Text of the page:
Peter Hutton, In Memory

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Peter Hutton (1944-2016) was a revered filmmaker and teacher whose life and work had a lasting impact on generations of moving-image artists. His films, which he modestly compared to looking at photo albums or daydreaming, are remarkably reserved, often creating profoundly moving portraits of cities and landscapes from little more than subtly shifting plays of light. His themes were focused and few—the city, the sea, and the landscape, especially the Hudson River Valley—and he brought a keen eye to them all, producing luminous images that seem to float upon the screen. As Tom Gunning writes, “Like the haiku of Bashô, these seemingly simple films offer lessons in the art of seeing and fashioning images that make you wonder how anyone could produce something simultaneously so humble and so astounding.” Los Angeles Filmforum at MOCA will honor Hutton’s life and work with a screening of five of his most memorable films and personal reflections from fellow filmmakers and colleagues, including James Benning and Steve Anker.

- New York Near Sleep for Saskia (1972, 16mm, black and white, silent, 10 minutes)
- New York Portrait, Chapter I (1979, 16mm, black and white, silent, 16 minutes)
- New York Portrait, Chapter II (1981, 16mm, black and white, silent, 16 minutes)
- In Titan's Goblet (1991, 16mm, black and white, silent, 10 minutes)
- Study of a River (1997, 16mm, black and white, silent, 16 minutes)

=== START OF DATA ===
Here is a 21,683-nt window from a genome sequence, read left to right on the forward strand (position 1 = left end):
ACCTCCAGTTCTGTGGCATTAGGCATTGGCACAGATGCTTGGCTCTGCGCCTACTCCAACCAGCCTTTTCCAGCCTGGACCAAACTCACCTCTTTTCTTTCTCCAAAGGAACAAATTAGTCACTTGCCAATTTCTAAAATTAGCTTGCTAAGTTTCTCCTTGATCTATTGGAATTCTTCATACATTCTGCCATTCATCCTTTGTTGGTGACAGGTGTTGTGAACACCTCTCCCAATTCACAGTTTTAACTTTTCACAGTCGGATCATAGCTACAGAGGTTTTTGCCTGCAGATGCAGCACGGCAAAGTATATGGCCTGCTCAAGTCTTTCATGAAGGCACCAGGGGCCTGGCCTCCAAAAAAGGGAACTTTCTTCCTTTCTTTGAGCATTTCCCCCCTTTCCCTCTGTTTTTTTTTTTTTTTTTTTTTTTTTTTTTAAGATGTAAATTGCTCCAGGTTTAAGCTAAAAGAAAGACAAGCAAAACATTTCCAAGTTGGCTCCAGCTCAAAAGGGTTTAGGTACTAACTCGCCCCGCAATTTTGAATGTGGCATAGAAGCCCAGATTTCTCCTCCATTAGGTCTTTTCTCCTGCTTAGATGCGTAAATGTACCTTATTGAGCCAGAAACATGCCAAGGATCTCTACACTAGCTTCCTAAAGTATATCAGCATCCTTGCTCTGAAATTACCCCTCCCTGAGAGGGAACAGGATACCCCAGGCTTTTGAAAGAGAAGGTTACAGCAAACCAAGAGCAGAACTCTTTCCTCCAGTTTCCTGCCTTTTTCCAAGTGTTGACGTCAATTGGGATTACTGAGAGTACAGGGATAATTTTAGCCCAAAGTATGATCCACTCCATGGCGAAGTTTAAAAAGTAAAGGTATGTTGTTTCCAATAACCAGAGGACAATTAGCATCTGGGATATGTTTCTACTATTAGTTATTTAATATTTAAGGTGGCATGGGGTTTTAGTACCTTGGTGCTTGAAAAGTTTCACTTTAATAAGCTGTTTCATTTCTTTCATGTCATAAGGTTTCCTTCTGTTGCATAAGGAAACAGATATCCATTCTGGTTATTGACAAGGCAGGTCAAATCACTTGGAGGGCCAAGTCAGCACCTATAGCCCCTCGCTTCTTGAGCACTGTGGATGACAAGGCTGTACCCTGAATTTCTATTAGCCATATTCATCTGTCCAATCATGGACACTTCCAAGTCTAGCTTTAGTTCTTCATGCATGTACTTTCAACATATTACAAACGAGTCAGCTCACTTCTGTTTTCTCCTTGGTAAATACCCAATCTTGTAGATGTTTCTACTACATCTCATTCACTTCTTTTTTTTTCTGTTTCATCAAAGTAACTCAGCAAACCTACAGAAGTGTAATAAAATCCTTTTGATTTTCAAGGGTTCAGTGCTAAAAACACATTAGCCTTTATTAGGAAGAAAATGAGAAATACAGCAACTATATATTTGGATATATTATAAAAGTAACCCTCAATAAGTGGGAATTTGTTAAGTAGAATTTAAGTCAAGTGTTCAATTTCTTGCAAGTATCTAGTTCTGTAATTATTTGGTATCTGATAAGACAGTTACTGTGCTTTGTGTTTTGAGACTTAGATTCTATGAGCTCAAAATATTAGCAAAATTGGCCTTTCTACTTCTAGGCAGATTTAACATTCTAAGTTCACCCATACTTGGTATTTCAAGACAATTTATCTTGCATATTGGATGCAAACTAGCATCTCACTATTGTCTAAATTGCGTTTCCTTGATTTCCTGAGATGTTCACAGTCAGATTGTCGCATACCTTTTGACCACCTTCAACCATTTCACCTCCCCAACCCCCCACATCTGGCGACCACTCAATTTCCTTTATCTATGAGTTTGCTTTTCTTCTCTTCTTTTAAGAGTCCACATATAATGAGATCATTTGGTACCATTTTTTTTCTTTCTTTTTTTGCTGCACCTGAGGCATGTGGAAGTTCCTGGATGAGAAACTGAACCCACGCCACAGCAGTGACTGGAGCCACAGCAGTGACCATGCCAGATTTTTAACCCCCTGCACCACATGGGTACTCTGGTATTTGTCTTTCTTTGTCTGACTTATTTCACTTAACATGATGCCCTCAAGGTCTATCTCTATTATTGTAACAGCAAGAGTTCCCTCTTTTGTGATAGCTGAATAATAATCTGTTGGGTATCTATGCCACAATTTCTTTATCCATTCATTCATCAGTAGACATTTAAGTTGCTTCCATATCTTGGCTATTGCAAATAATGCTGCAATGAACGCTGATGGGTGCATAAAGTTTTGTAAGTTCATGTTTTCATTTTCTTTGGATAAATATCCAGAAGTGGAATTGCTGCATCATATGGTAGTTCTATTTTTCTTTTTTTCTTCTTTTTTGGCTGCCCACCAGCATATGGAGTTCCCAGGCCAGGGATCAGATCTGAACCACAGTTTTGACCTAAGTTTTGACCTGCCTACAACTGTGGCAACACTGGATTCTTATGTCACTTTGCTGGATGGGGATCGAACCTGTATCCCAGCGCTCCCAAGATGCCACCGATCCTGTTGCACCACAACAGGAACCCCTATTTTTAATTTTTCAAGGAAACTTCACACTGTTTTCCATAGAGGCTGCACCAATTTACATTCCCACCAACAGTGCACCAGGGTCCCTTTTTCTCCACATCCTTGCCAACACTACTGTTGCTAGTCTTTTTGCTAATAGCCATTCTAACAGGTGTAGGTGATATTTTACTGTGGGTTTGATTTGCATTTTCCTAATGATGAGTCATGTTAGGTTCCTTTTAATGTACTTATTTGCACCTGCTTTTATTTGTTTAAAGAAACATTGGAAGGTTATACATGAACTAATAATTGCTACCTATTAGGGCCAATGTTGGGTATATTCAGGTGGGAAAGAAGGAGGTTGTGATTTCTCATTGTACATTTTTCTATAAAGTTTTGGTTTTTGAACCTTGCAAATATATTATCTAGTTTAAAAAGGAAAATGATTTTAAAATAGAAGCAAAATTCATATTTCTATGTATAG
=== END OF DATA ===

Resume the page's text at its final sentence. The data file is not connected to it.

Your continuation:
Peter Hutton made more than twenty films and was the Charles Franklin Kellogg and Grace E. Ramsey Kellogg Professor of the Arts at Bard College. Born in Detroit, Hutton studied at the San Francisco Art Institute, where he received both a BFA and an MFA. He taught at Hampshire College, Harvard University, and SUNY Purchase, and began his career at Bard in 1984. His films stemmed from his time as a merchant seaman, when he spent nearly forty years moving across the globe, usually by cargo ship, to create cinematic studies of places such as the Yangtze River or a ship graveyard in Bangladesh. A retrospective of his films was shown at MoMA in 2008 and he also had work in the 1985, 1991, 1995, and 2004 Whitney Biennials. Last year he was included in a two-person show with James Benning at Miguel Abreu in New York. He received grants from the National Endowment for the Arts, DAAD Berliner, and the Rockefeller Foundation, as well as a Dutch Film Critics Award and a Guggenheim Fellowship. –Artforum

Programmed by Madison Brookshire

Los Angeles Filmforum at MOCA is supported through both organizations by the Los Angeles County Board of Supervisors through the Los Angeles County Arts Commission. Additional support of Filmforum's screening series comes from the Mike Kelley Foundation for the Arts, Bloomberg Philanthropies, and the Department of Cultural Affairs, City of Los Angeles. We also depend on our members, ticket buyers, and individual donors.

Los Angeles Filmforum at MOCA furthers MOCA’s mission to question and adapt to the changing definitions of art and to care for the urgency of contemporary expression with bimonthly screenings of film and video organized and co-presented by Los Angeles Filmforum—the city’s longest-running organization dedicated to weekly screenings of experimental film, documentaries, video art, and experimental animation.

INFO [email protected] or 213.621.1745
TICKETS $12 general admission, $7 students with valid ID
FREE for Los Angeles Filmforum and MOCA members
Tickets available in advance at


MOCA Grand Avenue - Los Angeles, United States


Thursday, September 8, 2016 - 19:00 to Friday, September 9, 2016 - 18:55



Thursday, September 8, 2016 - 19:00 to Friday, September 9, 2016 - 18:55
  • 250 South Grand Avenue
    90012   Los Angeles, California
    United States
    34° 3' 12.3192" N, 118° 15' 1.458" W